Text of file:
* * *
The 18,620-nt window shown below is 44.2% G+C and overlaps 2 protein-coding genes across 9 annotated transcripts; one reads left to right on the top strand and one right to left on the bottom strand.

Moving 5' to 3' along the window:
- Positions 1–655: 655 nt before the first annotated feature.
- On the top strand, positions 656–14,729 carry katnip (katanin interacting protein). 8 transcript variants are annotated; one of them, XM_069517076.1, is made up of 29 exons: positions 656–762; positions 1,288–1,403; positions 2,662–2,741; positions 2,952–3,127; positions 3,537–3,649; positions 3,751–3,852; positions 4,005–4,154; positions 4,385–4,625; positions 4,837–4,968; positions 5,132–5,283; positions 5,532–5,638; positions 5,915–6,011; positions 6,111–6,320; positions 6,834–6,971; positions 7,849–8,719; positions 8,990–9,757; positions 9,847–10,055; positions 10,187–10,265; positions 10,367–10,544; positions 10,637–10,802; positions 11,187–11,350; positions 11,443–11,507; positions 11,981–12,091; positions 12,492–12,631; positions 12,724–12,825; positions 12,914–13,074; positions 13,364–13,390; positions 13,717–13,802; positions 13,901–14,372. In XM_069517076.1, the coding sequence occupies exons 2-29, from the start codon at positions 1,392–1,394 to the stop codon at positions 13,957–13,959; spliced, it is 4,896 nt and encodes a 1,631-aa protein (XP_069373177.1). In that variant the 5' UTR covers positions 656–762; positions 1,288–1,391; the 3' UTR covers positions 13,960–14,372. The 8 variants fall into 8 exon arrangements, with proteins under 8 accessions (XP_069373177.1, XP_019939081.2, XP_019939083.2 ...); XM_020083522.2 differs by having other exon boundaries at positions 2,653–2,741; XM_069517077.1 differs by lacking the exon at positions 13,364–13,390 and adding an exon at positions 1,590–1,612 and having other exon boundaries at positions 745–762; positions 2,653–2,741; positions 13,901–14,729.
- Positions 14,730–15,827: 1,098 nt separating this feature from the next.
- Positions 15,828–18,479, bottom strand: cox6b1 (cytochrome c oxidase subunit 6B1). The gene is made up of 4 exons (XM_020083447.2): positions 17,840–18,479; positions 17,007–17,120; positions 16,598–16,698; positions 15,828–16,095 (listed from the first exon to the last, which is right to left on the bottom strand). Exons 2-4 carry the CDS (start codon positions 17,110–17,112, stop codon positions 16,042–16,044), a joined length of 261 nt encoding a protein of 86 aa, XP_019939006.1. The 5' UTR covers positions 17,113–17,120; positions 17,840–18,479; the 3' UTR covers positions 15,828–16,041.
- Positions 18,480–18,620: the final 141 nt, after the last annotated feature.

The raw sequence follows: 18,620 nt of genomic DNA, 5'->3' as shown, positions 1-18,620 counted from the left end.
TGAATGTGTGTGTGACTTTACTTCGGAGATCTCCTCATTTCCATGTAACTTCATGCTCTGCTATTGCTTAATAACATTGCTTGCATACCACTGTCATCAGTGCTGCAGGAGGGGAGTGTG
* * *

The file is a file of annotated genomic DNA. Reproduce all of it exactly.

The 18,620-nt window shown below is 44.2% G+C and overlaps 2 protein-coding genes across 9 annotated transcripts; one reads left to right on the top strand and one right to left on the bottom strand.

Moving 5' to 3' along the window:
- Positions 1–655: 655 nt before the first annotated feature.
- On the top strand, positions 656–14,729 carry katnip (katanin interacting protein). 8 transcript variants are annotated; one of them, XM_069517076.1, is made up of 29 exons: positions 656–762; positions 1,288–1,403; positions 2,662–2,741; positions 2,952–3,127; positions 3,537–3,649; positions 3,751–3,852; positions 4,005–4,154; positions 4,385–4,625; positions 4,837–4,968; positions 5,132–5,283; positions 5,532–5,638; positions 5,915–6,011; positions 6,111–6,320; positions 6,834–6,971; positions 7,849–8,719; positions 8,990–9,757; positions 9,847–10,055; positions 10,187–10,265; positions 10,367–10,544; positions 10,637–10,802; positions 11,187–11,350; positions 11,443–11,507; positions 11,981–12,091; positions 12,492–12,631; positions 12,724–12,825; positions 12,914–13,074; positions 13,364–13,390; positions 13,717–13,802; positions 13,901–14,372. In XM_069517076.1, the coding sequence occupies exons 2-29, from the start codon at positions 1,392–1,394 to the stop codon at positions 13,957–13,959; spliced, it is 4,896 nt and encodes a 1,631-aa protein (XP_069373177.1). In that variant the 5' UTR covers positions 656–762; positions 1,288–1,391; the 3' UTR covers positions 13,960–14,372. The 8 variants fall into 8 exon arrangements, with proteins under 8 accessions (XP_069373177.1, XP_019939081.2, XP_019939083.2 ...); XM_020083522.2 differs by having other exon boundaries at positions 2,653–2,741; XM_069517077.1 differs by lacking the exon at positions 13,364–13,390 and adding an exon at positions 1,590–1,612 and having other exon boundaries at positions 745–762; positions 2,653–2,741; positions 13,901–14,729.
- Positions 14,730–15,827: 1,098 nt separating this feature from the next.
- Positions 15,828–18,479, bottom strand: cox6b1 (cytochrome c oxidase subunit 6B1). The gene is made up of 4 exons (XM_020083447.2): positions 17,840–18,479; positions 17,007–17,120; positions 16,598–16,698; positions 15,828–16,095 (listed from the first exon to the last, which is right to left on the bottom strand). Exons 2-4 carry the CDS (start codon positions 17,110–17,112, stop codon positions 16,042–16,044), a joined length of 261 nt encoding a protein of 86 aa, XP_019939006.1. The 5' UTR covers positions 17,113–17,120; positions 17,840–18,479; the 3' UTR covers positions 15,828–16,041.
- Positions 18,480–18,620: the final 141 nt, after the last annotated feature.

The raw sequence follows: 18,620 nt of genomic DNA, 5'->3' as shown, positions 1-18,620 counted from the left end.
TGAATGTGTGTGTGACTTTACTTCGGAGATCTCCTCATTTCCATGTAACTTCATGCTCTGCTATTGCTTAATAACATTGCTTGCATACCACTGTCATCAGTGCTGCAGGAGGGGAGTGTG